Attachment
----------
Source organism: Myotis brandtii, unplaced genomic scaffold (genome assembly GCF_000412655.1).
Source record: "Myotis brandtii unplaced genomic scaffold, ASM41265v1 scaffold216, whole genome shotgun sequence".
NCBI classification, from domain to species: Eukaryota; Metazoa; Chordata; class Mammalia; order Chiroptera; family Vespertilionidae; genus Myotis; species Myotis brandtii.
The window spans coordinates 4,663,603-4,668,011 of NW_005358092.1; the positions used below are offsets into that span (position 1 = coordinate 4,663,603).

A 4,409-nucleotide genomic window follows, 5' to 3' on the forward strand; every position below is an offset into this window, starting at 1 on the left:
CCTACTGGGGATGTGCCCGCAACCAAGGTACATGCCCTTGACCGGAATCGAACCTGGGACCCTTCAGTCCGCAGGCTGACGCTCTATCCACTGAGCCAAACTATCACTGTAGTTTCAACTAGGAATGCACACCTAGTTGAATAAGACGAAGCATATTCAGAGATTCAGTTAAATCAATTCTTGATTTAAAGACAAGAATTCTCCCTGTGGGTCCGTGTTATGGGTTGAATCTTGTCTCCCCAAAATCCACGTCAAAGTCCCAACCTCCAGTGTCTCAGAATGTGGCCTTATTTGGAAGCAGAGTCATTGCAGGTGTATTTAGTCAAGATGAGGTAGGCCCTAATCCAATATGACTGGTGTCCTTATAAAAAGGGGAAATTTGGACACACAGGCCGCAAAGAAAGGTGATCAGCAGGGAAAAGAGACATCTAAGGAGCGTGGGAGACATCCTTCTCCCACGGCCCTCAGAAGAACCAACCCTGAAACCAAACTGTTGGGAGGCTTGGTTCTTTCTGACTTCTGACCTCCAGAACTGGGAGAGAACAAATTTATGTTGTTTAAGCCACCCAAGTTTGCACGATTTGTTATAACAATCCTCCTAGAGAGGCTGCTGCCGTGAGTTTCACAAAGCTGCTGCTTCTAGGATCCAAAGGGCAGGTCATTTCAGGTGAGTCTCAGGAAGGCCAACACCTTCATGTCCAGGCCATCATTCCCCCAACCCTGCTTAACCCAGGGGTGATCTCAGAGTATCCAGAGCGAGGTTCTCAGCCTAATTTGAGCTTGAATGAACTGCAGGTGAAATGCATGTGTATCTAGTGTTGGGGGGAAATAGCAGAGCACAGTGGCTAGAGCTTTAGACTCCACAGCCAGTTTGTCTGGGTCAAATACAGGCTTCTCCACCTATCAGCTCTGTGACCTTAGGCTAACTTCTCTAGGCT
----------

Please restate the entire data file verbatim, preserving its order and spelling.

Source organism: Myotis brandtii, unplaced genomic scaffold (genome assembly GCF_000412655.1).
Source record: "Myotis brandtii unplaced genomic scaffold, ASM41265v1 scaffold216, whole genome shotgun sequence".
NCBI classification, from domain to species: Eukaryota; Metazoa; Chordata; class Mammalia; order Chiroptera; family Vespertilionidae; genus Myotis; species Myotis brandtii.
The window spans coordinates 4,663,603-4,668,011 of NW_005358092.1; the positions used below are offsets into that span (position 1 = coordinate 4,663,603).

A 4,409-nucleotide genomic window follows, 5' to 3' on the forward strand; every position below is an offset into this window, starting at 1 on the left:
CCTACTGGGGATGTGCCCGCAACCAAGGTACATGCCCTTGACCGGAATCGAACCTGGGACCCTTCAGTCCGCAGGCTGACGCTCTATCCACTGAGCCAAACTATCACTGTAGTTTCAACTAGGAATGCACACCTAGTTGAATAAGACGAAGCATATTCAGAGATTCAGTTAAATCAATTCTTGATTTAAAGACAAGAATTCTCCCTGTGGGTCCGTGTTATGGGTTGAATCTTGTCTCCCCAAAATCCACGTCAAAGTCCCAACCTCCAGTGTCTCAGAATGTGGCCTTATTTGGAAGCAGAGTCATTGCAGGTGTATTTAGTCAAGATGAGGTAGGCCCTAATCCAATATGACTGGTGTCCTTATAAAAAGGGGAAATTTGGACACACAGGCCGCAAAGAAAGGTGATCAGCAGGGAAAAGAGACATCTAAGGAGCGTGGGAGACATCCTTCTCCCACGGCCCTCAGAAGAACCAACCCTGAAACCAAACTGTTGGGAGGCTTGGTTCTTTCTGACTTCTGACCTCCAGAACTGGGAGAGAACAAATTTATGTTGTTTAAGCCACCCAAGTTTGCACGATTTGTTATAACAATCCTCCTAGAGAGGCTGCTGCCGTGAGTTTCACAAAGCTGCTGCTTCTAGGATCCAAAGGGCAGGTCATTTCAGGTGAGTCTCAGGAAGGCCAACACCTTCATGTCCAGGCCATCATTCCCCCAACCCTGCTTAACCCAGGGGTGATCTCAGAGTATCCAGAGCGAGGTTCTCAGCCTAATTTGAGCTTGAATGAACTGCAGGTGAAATGCATGTGTATCTAGTGTTGGGGGGAAATAGCAGAGCACAGTGGCTAGAGCTTTAGACTCCACAGCCAGTTTGTCTGGGTCAAATACAGGCTTCTCCACCTATCAGCTCTGTGACCTTAGGCTAACTTCTCTAGGCT